Eating on the firm

BY ALEX SUNDSTROM

There are better advertisements for law firm life than the receptions that are constantly being thrown these days. Access to free-flowing, expensive liquor and upscale hors d’oeuvres seems worth enduring forced conversation with Stepford associates for a couple of hours, but not selling one’s soul to join them. From the standpoint of a hungry and thirsty 1L, however, they are a great opportunity to help others spend money.

Sandrine’s features a standard catering format — a table of finger food prepared in advance and hot appetizers carried around on plates by waiters. The table spread is pretty weak, given the capabilities of the restaurant — slightly chewy baguette slices aren’t bad, but they are paired with a very bland Brie. Vegetables and a very uninspiring vegetable dip aren’t much better, though they do serve the needs of those students who don’t want the taste of food to distract them from networking opportunities.

The hot food at Sandrine’s is better — the skewers of beef are a bit too chewy, and the skewers of chicken exactly what one would expect, but the curried shrimp are fresh and go well with the rich sauce. Bite-size asparagus quiches are flavorful, if a touch greasy. The main advantage of skewered food is that as the used skewers pile up on your plate, the roving staff see that you are an easy mark for curried shrimp and keep you in good supply.

Upstairs on the Square uses the same format as Sandrine’s, but improves on it in every respect. The restaurant is famed for its cheese course, and doesn’t dumb down the catered food. A very pungent blue cheese and a creamy young French cheese — much better than any Brie — are excellent on the proffered bread, and the other cheeses are equally good. Panko-crusted fried oysters are meaty and succulent, and the apple-bacon scallops have nicely balanced flavors. The vegetable spring rolls and duck wontons wouldn’t win a massive following in Asia, but they use fresh ingredients reasonably well. Miniature steak sandwiches with aioli are tender, the grilled shrimp are perfectly charred and sauceless pizza with a sharp cheese and figs is great — most fig pizzas are overwrought and pretentious, combining far too many disparate flavors, but the pizza here is just simple enough.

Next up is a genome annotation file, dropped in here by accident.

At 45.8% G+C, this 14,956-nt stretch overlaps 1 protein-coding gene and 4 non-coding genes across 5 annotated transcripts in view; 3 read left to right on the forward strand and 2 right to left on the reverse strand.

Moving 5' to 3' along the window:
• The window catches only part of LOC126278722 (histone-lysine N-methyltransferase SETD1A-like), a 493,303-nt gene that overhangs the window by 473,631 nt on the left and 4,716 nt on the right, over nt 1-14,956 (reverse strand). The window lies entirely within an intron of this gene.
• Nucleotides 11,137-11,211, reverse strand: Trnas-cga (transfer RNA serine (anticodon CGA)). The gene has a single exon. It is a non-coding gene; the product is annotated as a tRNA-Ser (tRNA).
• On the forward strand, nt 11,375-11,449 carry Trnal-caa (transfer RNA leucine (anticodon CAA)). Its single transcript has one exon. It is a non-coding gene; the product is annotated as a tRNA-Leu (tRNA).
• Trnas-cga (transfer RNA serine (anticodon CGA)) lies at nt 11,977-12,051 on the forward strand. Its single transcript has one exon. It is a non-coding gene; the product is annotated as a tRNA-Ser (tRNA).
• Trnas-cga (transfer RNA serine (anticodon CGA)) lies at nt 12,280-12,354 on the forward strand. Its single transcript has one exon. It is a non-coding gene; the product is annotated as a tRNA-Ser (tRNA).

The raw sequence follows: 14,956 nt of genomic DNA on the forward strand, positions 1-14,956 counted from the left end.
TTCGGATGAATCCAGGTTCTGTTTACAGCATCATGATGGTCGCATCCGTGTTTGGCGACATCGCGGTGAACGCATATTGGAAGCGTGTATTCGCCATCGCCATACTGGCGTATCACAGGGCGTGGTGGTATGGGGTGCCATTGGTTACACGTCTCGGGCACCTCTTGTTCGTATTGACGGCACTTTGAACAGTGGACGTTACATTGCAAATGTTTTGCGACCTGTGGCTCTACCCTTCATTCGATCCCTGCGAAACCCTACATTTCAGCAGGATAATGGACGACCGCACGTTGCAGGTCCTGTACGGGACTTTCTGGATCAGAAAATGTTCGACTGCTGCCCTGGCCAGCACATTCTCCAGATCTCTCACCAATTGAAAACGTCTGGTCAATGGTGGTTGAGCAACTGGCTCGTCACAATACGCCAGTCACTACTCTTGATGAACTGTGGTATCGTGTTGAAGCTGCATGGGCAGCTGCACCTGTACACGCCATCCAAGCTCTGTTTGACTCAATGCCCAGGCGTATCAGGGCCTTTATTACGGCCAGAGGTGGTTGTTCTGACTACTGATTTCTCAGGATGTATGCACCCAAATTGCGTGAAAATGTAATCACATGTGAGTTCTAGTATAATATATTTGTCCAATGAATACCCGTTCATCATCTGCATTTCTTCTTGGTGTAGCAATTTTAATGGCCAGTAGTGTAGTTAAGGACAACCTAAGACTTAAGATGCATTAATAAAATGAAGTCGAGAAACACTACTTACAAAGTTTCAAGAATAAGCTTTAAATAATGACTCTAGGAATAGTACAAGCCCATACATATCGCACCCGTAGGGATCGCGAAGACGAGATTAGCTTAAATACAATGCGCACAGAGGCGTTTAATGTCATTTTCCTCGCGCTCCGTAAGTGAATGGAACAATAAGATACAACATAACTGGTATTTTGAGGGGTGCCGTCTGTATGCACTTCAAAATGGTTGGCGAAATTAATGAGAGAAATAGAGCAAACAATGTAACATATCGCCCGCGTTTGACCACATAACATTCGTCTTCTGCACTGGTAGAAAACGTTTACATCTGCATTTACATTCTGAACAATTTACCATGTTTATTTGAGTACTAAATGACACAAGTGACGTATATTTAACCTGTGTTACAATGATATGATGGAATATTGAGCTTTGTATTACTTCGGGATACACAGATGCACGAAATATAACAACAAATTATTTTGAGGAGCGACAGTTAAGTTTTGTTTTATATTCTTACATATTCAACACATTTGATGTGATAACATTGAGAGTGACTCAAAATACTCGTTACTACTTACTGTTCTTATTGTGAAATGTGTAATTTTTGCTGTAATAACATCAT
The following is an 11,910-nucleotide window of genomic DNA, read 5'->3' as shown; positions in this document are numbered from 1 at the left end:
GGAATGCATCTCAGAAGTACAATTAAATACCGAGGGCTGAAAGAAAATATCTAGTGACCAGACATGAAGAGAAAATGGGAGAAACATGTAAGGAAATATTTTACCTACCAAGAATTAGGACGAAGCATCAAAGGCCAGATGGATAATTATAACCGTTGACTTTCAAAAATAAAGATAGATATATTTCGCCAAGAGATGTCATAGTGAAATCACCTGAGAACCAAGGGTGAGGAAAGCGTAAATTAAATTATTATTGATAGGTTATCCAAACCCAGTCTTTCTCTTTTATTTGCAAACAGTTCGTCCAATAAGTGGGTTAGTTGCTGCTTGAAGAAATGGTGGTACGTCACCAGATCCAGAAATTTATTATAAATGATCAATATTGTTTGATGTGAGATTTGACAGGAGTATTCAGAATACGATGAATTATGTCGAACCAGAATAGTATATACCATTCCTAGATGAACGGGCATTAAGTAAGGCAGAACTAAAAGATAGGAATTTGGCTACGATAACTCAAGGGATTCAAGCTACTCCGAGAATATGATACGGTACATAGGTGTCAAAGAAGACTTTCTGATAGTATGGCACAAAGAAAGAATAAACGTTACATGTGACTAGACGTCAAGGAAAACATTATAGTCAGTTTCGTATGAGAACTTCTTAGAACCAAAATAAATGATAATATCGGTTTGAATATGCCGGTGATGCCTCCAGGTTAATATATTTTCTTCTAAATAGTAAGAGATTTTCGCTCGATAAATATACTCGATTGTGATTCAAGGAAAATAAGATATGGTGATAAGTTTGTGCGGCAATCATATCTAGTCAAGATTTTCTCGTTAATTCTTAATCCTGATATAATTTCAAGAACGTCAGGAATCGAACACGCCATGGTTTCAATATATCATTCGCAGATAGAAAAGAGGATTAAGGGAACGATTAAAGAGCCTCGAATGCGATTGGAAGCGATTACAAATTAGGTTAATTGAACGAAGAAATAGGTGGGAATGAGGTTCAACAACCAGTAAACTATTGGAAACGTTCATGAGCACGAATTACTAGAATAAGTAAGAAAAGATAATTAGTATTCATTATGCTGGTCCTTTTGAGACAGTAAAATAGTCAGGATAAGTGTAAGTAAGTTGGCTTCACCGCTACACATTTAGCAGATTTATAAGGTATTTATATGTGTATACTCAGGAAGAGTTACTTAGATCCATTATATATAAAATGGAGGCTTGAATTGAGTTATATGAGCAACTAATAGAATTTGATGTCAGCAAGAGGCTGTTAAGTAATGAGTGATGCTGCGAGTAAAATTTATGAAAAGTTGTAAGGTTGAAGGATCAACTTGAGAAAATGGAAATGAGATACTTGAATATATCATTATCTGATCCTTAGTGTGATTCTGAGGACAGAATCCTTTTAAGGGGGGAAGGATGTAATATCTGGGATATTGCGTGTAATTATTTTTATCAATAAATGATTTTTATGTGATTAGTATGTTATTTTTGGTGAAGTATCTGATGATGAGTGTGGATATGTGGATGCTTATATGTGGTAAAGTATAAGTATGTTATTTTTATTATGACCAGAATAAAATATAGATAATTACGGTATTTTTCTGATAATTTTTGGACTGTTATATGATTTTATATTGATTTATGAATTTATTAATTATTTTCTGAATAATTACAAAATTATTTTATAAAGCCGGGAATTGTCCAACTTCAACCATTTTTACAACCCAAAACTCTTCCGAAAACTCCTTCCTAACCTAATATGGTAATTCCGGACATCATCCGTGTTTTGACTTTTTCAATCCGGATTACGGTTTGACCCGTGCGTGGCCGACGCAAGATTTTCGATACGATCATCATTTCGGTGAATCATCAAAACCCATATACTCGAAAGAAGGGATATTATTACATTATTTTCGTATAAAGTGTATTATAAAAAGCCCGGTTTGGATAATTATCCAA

Better food, of course, means more competition snatching it from platters, especially in the bustling large room that Upstairs on the Square uses for receptions. The key is to stand near one of the two entry points by the sets of French doors — this will make things easier both on you and the staff, since the more appetizers they give to you, the less wading through crowds is necessary. While befriending a partner might get you a job in the amorphous future, a concentrated effort to be nice to the waiters will reap immediate and delicious rewards.

The selection of food is narrower at Temple Bar, and the appetizers aren’t as spectacular. The open-faced steak sandwiches sport tougher, stringier meat than the Upstairs counterpart, and the duck wontons are somewhat lacking in duck meat. The crab cakes aren’t very flavorful, and the eggplant caviar is the only item really worth seeking out. Everything starts to taste much better, however, after a glass of Johnnie Walker Blue.

Receptions are held very frequently at the House of Blues, which offers a very wide range of very mediocre food. Chicken wings are flavorless, inexpertly fried and greasy, and mealy crabcakes and a mushy, flaccid shrimp cocktail aren’t any better. This is the only place where you can get a large plate of actual food, but unless you’re ravenously hungry, the salad, rice and chicken legs aren’t terribly compelling. Brownies are a nice touch, but they taste as though from a mix.

The quality of food at a firm reception affects everyone’s mood — delicious appetizers bring out the wittiness and sociability of associates and students alike. Plan ahead, and you won’t have to spend your evening drowning your sorrows in free alcohol, wishing that someone would buy you something more delicious.

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